OPEN IN READ APP
JOURNAL ARTICLE
MULTICENTER STUDY

Association of Patient-Reported Health Status With Long-Term Mortality After Transcatheter Aortic Valve Replacement: Report From the STS/ACC TVT Registry

Suzanne V Arnold, John A Spertus, Sreekanth Vemulapalli, Dadi Dai, Sean M O'Brien, Suzanne J Baron, Ajay J Kirtane, Michael J Mack, Philip Green, Matthew R Reynolds, John S Rumsfeld, David J Cohen
Circulation. Cardiovascular Interventions 2015, 8 (12): e002875
26643740

BACKGROUND: Although transcatheter aortic valve replacement (TAVR) is an effective treatment for aortic stenosis, long-term mortality after TAVR remains high and challenging to predict. The Kansas City Cardiomyopathy Questionnaire (KCCQ) is a health status measure, assessed directly from patients, that integrates 2 clinically relevant factors (symptoms and functional status) that may predict TAVR outcomes.

METHODS AND RESULTS: Among 7769 patients from 286 sites in the Society of Thoracic Surgeons (STS)/American College of Cardiology (ACC) Transcatheter Valve Therapy (TVT) Registry, we examined the association between preprocedure (baseline) patient health status, as assessed by the KCCQ, and 1-year mortality after TAVR. The KCCQ Overall Summary Score was categorized as very poor: <25, poor: 25 to 49, fair: 50 to 74, or good: ≥75. Before TAVR, health status was rated as very poor in 28%, poor in 38%, fair in 24%, and good in 10%. Patients with worse health status were more likely to be women and had more comorbidities and higher STS mortality risk scores. Compared with those with good health status before TAVR and after adjusting for a broad range of baseline covariates, patients with very poor health status had a 2-fold increased hazard of death over the first year after TAVR (adjusted hazard ratio, 2.00; 95% confidence interval, 1.58-2.54), whereas those with poor and fair health status had intermediate outcomes (adjusted hazard ratio, 1.54; 95% confidence interval, 1.22-1.95 and adjusted hazard ratio, 1.20; 95% confidence interval, 0.94-1.55, respectively).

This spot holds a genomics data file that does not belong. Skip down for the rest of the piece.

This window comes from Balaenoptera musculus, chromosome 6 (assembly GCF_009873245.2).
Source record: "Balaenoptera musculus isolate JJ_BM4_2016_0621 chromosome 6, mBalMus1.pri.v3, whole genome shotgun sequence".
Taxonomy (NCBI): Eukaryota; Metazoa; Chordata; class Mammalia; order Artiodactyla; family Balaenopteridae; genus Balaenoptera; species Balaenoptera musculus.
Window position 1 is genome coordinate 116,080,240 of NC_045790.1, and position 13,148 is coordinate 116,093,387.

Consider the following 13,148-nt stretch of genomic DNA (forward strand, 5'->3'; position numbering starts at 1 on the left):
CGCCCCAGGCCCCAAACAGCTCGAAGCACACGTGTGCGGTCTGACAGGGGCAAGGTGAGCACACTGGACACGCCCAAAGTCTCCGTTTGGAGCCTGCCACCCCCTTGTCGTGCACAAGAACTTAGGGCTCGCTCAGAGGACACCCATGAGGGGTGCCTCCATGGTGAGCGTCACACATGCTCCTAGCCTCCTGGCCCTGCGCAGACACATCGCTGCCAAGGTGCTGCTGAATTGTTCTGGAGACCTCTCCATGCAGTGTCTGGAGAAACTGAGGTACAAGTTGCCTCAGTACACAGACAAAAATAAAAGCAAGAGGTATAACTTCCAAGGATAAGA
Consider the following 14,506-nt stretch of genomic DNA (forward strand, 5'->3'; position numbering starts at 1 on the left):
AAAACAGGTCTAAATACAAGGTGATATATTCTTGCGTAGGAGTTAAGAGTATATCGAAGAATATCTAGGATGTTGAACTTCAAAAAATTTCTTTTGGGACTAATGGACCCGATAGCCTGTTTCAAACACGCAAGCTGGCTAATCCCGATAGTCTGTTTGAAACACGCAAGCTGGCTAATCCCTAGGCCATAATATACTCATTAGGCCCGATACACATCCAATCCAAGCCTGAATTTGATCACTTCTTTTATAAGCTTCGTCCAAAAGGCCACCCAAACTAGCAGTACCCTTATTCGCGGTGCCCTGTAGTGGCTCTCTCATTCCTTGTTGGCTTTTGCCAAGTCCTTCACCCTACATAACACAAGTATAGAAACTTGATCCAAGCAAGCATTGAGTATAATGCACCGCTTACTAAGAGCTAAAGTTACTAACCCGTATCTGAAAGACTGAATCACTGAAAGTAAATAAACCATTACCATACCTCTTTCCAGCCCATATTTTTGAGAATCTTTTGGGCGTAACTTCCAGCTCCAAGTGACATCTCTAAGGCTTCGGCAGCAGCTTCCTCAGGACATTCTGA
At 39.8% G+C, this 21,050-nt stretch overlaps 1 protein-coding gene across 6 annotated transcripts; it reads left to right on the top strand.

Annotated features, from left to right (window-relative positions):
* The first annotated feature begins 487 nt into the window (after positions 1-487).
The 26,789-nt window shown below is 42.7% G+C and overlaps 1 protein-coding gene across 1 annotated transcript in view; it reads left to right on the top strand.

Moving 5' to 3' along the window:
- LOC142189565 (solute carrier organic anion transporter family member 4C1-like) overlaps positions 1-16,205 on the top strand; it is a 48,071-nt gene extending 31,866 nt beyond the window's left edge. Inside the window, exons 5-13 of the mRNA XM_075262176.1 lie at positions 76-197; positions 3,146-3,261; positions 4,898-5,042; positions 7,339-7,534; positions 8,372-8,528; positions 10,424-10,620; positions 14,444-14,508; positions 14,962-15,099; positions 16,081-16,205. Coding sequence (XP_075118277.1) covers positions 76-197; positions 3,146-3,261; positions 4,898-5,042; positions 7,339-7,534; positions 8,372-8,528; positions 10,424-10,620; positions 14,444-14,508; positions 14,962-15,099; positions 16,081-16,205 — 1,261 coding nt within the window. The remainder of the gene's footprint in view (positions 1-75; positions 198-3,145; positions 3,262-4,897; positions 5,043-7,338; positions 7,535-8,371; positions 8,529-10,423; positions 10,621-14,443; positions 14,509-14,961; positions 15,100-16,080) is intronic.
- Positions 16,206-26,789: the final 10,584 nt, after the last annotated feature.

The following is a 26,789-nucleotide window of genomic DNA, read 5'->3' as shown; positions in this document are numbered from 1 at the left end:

CONCLUSIONS: In a national, contemporary practice cohort, worse preprocedure patient health status, as assessed by the KCCQ, was associated with greater long-term mortality after TAVR. These results support the measurement and integration of the KCCQ into mortality risk assessments for patients considering TAVR.

Full Text Links

Find Full Text Links for this Article

Discussion

You are not logged in. Sign Up or Log In to join the discussion.

Related Papers

Available on the App Store

Available on the Play Store
Remove bar
Read by QxMD icon Read
26643740
×

Search Tips

Use Boolean operators: AND/OR

diabetic AND foot
diabetes OR diabetic

Exclude a word using the 'minus' sign

Virchow -triad

Use Parentheses

water AND (cup OR glass)

Add an asterisk (*) at end of a word to include word stems

Neuro* will search for Neurology, Neuroscientist, Neurological, and so on

Use quotes to search for an exact phrase

"primary prevention of cancer"
(heart or cardiac or cardio*) AND arrest -"American Heart Association"